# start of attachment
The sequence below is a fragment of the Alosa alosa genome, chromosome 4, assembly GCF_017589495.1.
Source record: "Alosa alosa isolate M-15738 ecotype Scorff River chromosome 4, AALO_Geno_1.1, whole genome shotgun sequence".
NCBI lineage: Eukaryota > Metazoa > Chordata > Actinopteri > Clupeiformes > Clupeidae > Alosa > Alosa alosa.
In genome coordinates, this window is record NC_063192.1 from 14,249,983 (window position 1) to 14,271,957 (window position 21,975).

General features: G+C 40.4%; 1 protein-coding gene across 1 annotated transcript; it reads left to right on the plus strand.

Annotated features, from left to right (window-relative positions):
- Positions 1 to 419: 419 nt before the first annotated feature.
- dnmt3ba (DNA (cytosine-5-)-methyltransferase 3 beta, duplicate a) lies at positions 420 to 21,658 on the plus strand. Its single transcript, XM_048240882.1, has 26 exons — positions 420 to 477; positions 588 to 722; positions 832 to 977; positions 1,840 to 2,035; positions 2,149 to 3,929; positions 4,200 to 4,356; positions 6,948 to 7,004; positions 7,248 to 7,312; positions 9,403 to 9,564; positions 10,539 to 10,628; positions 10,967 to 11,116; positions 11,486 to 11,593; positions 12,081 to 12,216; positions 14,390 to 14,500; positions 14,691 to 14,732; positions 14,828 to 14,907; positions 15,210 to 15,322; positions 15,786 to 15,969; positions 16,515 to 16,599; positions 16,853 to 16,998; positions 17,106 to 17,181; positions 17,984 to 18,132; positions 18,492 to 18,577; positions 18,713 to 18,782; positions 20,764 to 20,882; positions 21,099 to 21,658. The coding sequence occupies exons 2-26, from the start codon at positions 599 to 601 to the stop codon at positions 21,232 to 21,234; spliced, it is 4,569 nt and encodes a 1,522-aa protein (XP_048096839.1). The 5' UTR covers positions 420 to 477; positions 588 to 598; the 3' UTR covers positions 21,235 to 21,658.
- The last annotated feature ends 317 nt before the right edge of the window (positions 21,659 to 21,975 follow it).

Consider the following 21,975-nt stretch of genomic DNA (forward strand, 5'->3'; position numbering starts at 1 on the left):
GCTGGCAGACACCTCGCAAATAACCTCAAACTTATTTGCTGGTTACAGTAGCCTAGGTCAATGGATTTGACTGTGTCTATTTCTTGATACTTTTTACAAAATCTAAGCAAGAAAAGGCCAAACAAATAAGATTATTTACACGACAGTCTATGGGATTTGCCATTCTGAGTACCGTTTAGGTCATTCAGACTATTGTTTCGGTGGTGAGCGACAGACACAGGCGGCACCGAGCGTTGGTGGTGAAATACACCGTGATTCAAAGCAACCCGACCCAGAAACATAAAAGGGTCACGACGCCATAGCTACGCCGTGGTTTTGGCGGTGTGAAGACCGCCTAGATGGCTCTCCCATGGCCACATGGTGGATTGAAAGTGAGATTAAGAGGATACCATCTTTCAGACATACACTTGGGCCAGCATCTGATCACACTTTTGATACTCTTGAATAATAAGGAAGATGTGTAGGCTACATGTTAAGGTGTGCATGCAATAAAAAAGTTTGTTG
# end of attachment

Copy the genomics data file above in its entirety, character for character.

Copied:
The sequence below is a fragment of the Alosa alosa genome, chromosome 4, assembly GCF_017589495.1.
Source record: "Alosa alosa isolate M-15738 ecotype Scorff River chromosome 4, AALO_Geno_1.1, whole genome shotgun sequence".
NCBI lineage: Eukaryota > Metazoa > Chordata > Actinopteri > Clupeiformes > Clupeidae > Alosa > Alosa alosa.
In genome coordinates, this window is record NC_063192.1 from 14,249,983 (window position 1) to 14,271,957 (window position 21,975).

General features: G+C 40.4%; 1 protein-coding gene across 1 annotated transcript; it reads left to right on the plus strand.

Annotated features, from left to right (window-relative positions):
- Positions 1 to 419: 419 nt before the first annotated feature.
- dnmt3ba (DNA (cytosine-5-)-methyltransferase 3 beta, duplicate a) lies at positions 420 to 21,658 on the plus strand. Its single transcript, XM_048240882.1, has 26 exons — positions 420 to 477; positions 588 to 722; positions 832 to 977; positions 1,840 to 2,035; positions 2,149 to 3,929; positions 4,200 to 4,356; positions 6,948 to 7,004; positions 7,248 to 7,312; positions 9,403 to 9,564; positions 10,539 to 10,628; positions 10,967 to 11,116; positions 11,486 to 11,593; positions 12,081 to 12,216; positions 14,390 to 14,500; positions 14,691 to 14,732; positions 14,828 to 14,907; positions 15,210 to 15,322; positions 15,786 to 15,969; positions 16,515 to 16,599; positions 16,853 to 16,998; positions 17,106 to 17,181; positions 17,984 to 18,132; positions 18,492 to 18,577; positions 18,713 to 18,782; positions 20,764 to 20,882; positions 21,099 to 21,658. The coding sequence occupies exons 2-26, from the start codon at positions 599 to 601 to the stop codon at positions 21,232 to 21,234; spliced, it is 4,569 nt and encodes a 1,522-aa protein (XP_048096839.1). The 5' UTR covers positions 420 to 477; positions 588 to 598; the 3' UTR covers positions 21,235 to 21,658.
- The last annotated feature ends 317 nt before the right edge of the window (positions 21,659 to 21,975 follow it).

Consider the following 21,975-nt stretch of genomic DNA (forward strand, 5'->3'; position numbering starts at 1 on the left):
GCTGGCAGACACCTCGCAAATAACCTCAAACTTATTTGCTGGTTACAGTAGCCTAGGTCAATGGATTTGACTGTGTCTATTTCTTGATACTTTTTACAAAATCTAAGCAAGAAAAGGCCAAACAAATAAGATTATTTACACGACAGTCTATGGGATTTGCCATTCTGAGTACCGTTTAGGTCATTCAGACTATTGTTTCGGTGGTGAGCGACAGACACAGGCGGCACCGAGCGTTGGTGGTGAAATACACCGTGATTCAAAGCAACCCGACCCAGAAACATAAAAGGGTCACGACGCCATAGCTACGCCGTGGTTTTGGCGGTGTGAAGACCGCCTAGATGGCTCTCCCATGGCCACATGGTGGATTGAAAGTGAGATTAAGAGGATACCATCTTTCAGACATACACTTGGGCCAGCATCTGATCACACTTTTGATACTCTTGAATAATAAGGAAGATGTGTAGGCTACATGTTAAGGTGTGCATGCAATAAAAAAGTTTGTTG